By Tim Lambrinos
The north-south expressway that geographically bounds Emery on the east is known as Highway 400. The plan to build a modern highway that would travel up to Ontario’s cottage country was devised by the province in the early 1930’s.
Prior to the highway being built, all traffic heading north to Barrie was forced to either use Highway 11 (Yonge Street) or Highway 27 (Essa Road). Weekend summer traffic congestion was a significant problem on both of these two-lane highways since both passed through many small towns on the way to Barrie.
Although not specifically identified, it is believed that there may have been military considerations with a northbound highway out of Toronto. Many large highway projects were taking place during WWII for these specific reasons. The Alaska Highway was built during the war and travelled all the way through British Columbia. It was built by the U.S. Army Corps of Engineers for protection against a possible invasion from the north.
All the necessary details for a Toronto to Barrie motorway were framed-up during the war. For the new highway to be in a straight line, many lots of private farmland had to be severed. Most of these lots were 100 or 200 acre farms that ran horizontally between Weston Road and Jane Street. The highway would have to split many farms, often right in the middle of their prime farmland.
In most cases, the province undertook a balancing act when creating compensation agreements. To lessen the impact, percentages of farmers’ land were often distributed to an adjoining neighbour. As one might imagine, not all severance deals proved entirely equitable to all parties. Locally, one of the descendants of the Rowntree family had their farm severed at Steeles Avenue.
It wasn’t until 1946 that the province actually began construction on the highway. The project would take six years to complete the 74 km route (46 miles) to Barrie. Due to post-war shortages of structural steel, many bridges over the highway remained unfinished for several years after the highway’s opening. Nonetheless, most bridges were made to prominently feature the Ontario coat-of-arms embossed on both sides of the bridge’s fascia.
In September 1951, the northbound lanes of the highway finally opened as a single way gravel-surfaced roadway. This half of the highway was used by vehicles for three months while the southbound lanes were being paved.
Once the southbound paving was finished, their lanes were open to the public on Dec. 1, 1951. Two-way traffic ran on the southbound paved lanes over the next six months. At this time, the northbound gravel lanes were closed, re-gravelled and paved. All four lanes of the fully divided Toronto-Barrie Highway officially opened in both directions on June 30, 1952. The lanes of the new divided highway were separated by a lavish grass median. The official opening of the new highway coincided with the very busy Canada Day weekend.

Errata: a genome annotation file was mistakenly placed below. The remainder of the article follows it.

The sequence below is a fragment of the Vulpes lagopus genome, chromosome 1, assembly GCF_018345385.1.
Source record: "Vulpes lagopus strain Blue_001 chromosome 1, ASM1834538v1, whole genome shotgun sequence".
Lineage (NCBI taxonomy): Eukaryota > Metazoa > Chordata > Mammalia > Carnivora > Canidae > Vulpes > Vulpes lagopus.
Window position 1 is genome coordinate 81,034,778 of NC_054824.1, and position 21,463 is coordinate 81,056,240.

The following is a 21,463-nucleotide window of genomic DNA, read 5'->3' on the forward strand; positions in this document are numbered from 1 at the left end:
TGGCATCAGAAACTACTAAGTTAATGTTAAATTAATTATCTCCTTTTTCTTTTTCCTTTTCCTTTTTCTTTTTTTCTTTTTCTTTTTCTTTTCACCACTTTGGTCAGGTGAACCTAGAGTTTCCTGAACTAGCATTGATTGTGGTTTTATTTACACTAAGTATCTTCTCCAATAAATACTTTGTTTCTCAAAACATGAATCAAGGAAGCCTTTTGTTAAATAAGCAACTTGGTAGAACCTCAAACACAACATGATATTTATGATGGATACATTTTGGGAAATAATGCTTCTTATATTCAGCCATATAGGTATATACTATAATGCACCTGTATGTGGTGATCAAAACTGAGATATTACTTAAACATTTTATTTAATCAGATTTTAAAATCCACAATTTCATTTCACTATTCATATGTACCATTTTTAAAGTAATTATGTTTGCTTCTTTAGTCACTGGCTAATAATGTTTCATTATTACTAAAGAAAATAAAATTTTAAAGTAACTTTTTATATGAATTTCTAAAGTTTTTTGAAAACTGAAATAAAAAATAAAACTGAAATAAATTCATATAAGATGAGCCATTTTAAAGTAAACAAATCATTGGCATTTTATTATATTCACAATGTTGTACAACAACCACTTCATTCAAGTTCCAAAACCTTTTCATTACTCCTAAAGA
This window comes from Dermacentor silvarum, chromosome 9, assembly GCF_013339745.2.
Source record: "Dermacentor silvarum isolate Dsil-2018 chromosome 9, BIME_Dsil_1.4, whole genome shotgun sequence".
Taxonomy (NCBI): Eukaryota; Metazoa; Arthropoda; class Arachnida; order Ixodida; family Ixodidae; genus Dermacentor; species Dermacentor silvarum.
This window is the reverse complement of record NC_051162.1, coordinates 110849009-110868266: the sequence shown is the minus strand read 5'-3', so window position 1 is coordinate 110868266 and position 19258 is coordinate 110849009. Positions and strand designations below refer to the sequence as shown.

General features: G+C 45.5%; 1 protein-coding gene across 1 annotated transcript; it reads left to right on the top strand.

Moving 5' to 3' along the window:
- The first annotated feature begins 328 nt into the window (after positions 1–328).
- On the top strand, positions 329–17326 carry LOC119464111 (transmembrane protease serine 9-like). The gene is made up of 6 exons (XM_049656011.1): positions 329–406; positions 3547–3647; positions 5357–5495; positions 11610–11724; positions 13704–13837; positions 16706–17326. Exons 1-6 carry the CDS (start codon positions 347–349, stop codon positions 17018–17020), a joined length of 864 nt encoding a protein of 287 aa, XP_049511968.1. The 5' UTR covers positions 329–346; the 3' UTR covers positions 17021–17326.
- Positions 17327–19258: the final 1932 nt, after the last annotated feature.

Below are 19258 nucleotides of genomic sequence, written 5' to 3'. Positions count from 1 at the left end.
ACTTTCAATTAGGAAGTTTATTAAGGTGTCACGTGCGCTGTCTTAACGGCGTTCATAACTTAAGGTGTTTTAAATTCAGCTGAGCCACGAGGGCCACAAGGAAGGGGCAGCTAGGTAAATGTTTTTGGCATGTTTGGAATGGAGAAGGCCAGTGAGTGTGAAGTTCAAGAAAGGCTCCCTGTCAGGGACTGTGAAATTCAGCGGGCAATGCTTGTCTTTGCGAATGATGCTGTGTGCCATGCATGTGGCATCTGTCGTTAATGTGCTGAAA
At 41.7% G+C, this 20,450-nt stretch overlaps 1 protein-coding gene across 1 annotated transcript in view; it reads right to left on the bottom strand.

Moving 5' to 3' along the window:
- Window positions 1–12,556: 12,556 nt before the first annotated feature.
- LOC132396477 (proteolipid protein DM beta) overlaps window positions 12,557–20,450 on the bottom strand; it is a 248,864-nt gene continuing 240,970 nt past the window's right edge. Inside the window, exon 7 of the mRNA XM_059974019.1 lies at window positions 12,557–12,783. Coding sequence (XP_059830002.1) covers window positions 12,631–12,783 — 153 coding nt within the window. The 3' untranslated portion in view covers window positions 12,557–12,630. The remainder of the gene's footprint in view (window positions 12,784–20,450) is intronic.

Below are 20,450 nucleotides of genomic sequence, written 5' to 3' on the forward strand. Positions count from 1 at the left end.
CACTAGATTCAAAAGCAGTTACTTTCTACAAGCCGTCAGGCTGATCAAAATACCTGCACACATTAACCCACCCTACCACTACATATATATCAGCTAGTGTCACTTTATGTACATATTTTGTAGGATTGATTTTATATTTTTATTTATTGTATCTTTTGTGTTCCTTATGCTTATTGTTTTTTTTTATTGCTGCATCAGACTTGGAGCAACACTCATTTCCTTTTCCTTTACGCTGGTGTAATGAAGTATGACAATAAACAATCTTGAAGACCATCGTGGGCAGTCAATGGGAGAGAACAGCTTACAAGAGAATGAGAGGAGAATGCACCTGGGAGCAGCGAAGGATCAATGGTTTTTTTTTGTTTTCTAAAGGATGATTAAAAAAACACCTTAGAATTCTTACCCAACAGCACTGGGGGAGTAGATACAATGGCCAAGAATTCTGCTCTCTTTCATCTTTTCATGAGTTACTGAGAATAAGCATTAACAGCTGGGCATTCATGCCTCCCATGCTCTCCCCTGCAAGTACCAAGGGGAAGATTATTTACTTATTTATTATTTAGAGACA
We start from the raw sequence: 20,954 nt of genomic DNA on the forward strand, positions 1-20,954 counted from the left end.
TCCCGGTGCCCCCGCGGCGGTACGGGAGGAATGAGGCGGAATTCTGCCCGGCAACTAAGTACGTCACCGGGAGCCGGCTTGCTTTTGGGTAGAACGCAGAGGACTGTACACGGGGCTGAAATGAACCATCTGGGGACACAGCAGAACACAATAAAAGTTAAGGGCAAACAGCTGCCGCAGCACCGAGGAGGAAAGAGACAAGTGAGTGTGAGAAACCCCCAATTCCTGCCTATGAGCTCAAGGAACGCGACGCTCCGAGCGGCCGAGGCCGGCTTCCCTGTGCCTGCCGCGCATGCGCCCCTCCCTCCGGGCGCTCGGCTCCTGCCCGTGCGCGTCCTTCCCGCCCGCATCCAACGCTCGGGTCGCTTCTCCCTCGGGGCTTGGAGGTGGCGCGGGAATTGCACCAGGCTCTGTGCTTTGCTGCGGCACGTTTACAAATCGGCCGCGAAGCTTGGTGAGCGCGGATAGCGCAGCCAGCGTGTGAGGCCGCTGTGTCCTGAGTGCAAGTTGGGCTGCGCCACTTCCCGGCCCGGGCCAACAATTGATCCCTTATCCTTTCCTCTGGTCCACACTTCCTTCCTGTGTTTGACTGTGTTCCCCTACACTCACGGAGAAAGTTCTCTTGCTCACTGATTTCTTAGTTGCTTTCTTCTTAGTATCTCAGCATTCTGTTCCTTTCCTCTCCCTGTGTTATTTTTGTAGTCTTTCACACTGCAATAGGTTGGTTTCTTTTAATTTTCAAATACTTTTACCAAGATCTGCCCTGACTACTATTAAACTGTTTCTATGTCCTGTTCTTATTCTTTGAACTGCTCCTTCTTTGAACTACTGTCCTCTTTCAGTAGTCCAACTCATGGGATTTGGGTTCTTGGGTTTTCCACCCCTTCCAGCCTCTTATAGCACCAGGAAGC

Shortly after the new dual highway opened, the Toronto-Barrie Highway was designated as Highway 400 between Toronto and Crown Hill by the Department of Highways of Ontario (DHO). Highway 400 became the first of Ontario’s superhighways to receive the prestigious “400-series” designation. At the time, the 400-series designation meant that the road was a four-lane divided highway. Of course, many of Ontario’s 400-series highways have since been widened and now have more than four lanes of traffic. Emery’s nearby overpass bridge at Sheppard (built in 1955) was initially designed with only two lanes. The bridge was modernized in 1993 to accommodate six lanes of traffic. In some sections of the 400, there is now up to six lanes of traffic travelling in any single direction.
Highway 400 provides a speedy northerly route for vacationers since it bypasses all of the small towns between Toronto and Barrie. However, the route has steadily increased in importance and has now become one of Ontario’s most essential transportation corridors. The road carries thousands of commuters everyday with a considerable volume of trucks travelling to and from Ontario’s resource-rich north. Not to mention, the road has provided the means for industrial and residential intensification in many municipalities over the last decades.
Here locally, the Emery BIA has currently retained a consultant (Sutherland and Associates) in an effort to address pending transportation needs resulting from the upcoming Finch LRT and any impacts there may be with the 400. One important point identified by Cole Engineering is that Steeles Avenue requires a full highway interchange to accommodate Emery’s trucking routes. Currently, all truck transport cannot travel from Emery BIA’s industrial core and gain northbound access to the 400, at Steeles. In these cases, all traffic is forced to use the Finch interchange only. As well, any southbound traffic coming from the north cannot exit at Steeles either. This means that all vehicles wanting to head north on the 400, or come from the north, have no choice but to overwhelm Finch.
This unforeseen jolt to Emery’s shipping and freight movement will become more of a problem once the Finch LRT is built. Essentially this means that we need the province to immediately alter our connection at Steeles to become a full-access interchange at the 400. This issue has lingered and it is now about time.